What Climate Finance Needs.

Nouriel Roubini

By Nouriel Roubini and Reza Bundy

As we move from UN Climate Week to COP28 in Dubai later this year, we must stop the “greenwishing” and “greenwashing” and start thinking about the instruments that will enable the private sector and private investors to channel more capital toward climate resilience and sustainable development. While the public sector has an important role to play in this respect, scalable solutions require significant commitments of private-sector resources. With climate change already wreaking havoc on poor and rich countries alike, unlocking this largely untapped pool of capital has become an urgent priority.

Yet as matters stand, many investors associate climate-centric investments with “social impact” and reduced profitability. While sophisticated investors have the means to deploy their capital profitably toward decarbonization, the energy transition, and other climate-related sectors, such investments tend to be illiquid. They remain tightly wound up in private-equity funds, and thus inaccessible to the ordinary investors and savers who are most exposed to climate-driven food, water, and energy insecurity.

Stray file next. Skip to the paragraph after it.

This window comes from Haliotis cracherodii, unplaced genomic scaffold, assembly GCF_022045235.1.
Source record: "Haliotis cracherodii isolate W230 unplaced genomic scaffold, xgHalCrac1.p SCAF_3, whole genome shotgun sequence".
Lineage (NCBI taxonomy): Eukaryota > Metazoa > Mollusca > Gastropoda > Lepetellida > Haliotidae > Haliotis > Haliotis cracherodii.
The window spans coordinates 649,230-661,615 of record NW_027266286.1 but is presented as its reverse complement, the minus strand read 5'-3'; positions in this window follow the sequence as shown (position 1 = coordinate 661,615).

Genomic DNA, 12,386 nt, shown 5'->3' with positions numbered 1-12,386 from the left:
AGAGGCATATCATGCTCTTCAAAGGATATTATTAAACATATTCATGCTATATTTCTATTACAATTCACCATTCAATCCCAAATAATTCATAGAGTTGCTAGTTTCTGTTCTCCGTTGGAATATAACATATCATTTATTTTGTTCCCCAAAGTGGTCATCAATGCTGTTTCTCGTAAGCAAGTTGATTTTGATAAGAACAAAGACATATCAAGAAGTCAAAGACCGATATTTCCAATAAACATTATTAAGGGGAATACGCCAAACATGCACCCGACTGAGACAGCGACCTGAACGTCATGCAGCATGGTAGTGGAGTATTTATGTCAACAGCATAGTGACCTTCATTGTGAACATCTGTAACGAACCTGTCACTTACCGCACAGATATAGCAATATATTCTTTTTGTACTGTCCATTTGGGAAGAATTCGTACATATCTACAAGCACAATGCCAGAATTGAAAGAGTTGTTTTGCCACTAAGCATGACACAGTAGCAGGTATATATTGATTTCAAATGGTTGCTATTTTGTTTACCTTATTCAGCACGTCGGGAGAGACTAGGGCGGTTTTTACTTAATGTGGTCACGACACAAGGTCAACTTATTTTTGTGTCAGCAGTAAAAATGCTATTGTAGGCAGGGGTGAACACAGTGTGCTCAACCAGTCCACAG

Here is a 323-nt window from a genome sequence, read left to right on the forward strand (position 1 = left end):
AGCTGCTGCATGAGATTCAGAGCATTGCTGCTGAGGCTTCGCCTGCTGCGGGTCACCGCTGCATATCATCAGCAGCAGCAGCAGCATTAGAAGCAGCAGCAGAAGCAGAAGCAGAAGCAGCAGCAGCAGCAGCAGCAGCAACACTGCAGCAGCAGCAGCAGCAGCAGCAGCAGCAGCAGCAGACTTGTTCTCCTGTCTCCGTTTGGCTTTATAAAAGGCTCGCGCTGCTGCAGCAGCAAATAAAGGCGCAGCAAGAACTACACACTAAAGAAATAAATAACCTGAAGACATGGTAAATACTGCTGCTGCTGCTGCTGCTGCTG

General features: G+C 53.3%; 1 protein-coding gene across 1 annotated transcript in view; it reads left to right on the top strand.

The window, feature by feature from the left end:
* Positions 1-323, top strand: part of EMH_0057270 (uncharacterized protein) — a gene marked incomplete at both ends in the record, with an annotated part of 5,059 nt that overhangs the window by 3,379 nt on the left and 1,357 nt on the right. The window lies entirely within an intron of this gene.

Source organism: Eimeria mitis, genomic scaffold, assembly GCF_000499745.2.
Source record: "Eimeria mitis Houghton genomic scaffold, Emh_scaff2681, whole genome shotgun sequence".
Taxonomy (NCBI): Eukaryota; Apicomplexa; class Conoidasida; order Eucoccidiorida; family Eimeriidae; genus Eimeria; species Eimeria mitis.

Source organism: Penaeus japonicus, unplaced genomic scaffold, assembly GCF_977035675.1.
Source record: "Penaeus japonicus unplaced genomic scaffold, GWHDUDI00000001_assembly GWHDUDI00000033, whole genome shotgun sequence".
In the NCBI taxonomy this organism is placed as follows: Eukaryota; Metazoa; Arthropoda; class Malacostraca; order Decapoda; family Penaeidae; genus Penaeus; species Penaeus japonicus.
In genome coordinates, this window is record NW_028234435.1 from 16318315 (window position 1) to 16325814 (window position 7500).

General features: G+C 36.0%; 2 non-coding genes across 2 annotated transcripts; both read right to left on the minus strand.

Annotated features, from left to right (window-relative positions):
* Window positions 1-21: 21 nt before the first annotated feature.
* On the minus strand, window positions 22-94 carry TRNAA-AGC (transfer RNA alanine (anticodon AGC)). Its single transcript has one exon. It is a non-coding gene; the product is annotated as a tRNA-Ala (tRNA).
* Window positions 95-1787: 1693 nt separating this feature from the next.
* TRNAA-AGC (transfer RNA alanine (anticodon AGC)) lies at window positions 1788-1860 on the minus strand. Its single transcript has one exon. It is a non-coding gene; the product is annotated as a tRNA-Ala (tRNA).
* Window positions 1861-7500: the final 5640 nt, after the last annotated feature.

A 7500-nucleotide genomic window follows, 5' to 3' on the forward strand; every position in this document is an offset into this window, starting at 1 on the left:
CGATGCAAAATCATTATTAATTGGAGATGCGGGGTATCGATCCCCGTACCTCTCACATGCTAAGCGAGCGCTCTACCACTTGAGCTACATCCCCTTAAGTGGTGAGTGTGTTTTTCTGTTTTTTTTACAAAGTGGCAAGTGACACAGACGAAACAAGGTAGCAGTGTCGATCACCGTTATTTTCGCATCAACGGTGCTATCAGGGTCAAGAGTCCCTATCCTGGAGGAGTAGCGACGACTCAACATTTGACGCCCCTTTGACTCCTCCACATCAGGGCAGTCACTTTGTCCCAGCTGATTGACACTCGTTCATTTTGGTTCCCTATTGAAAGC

The solution is to create climate investments that are profitable, liquid, and accessible to all. COP28 offers an opportunity to rethink how we deliver such market solutions, and how we can harness digital innovation to scale up promising models. To mobilize capital at scale, we must draw on the global savings of individual investors as well as institutions such as pension funds, insurers, and sovereign funds. Risk diversification can be achieved through retail-friendly, liquid, easily accessible instruments such as exchange-traded funds (ETFs).

Read the full Project Syndicate article.
Nouriel Roubini is a Professor Emeritus of Economics and International Business and the Robert Stansky Research Faculty Fellow.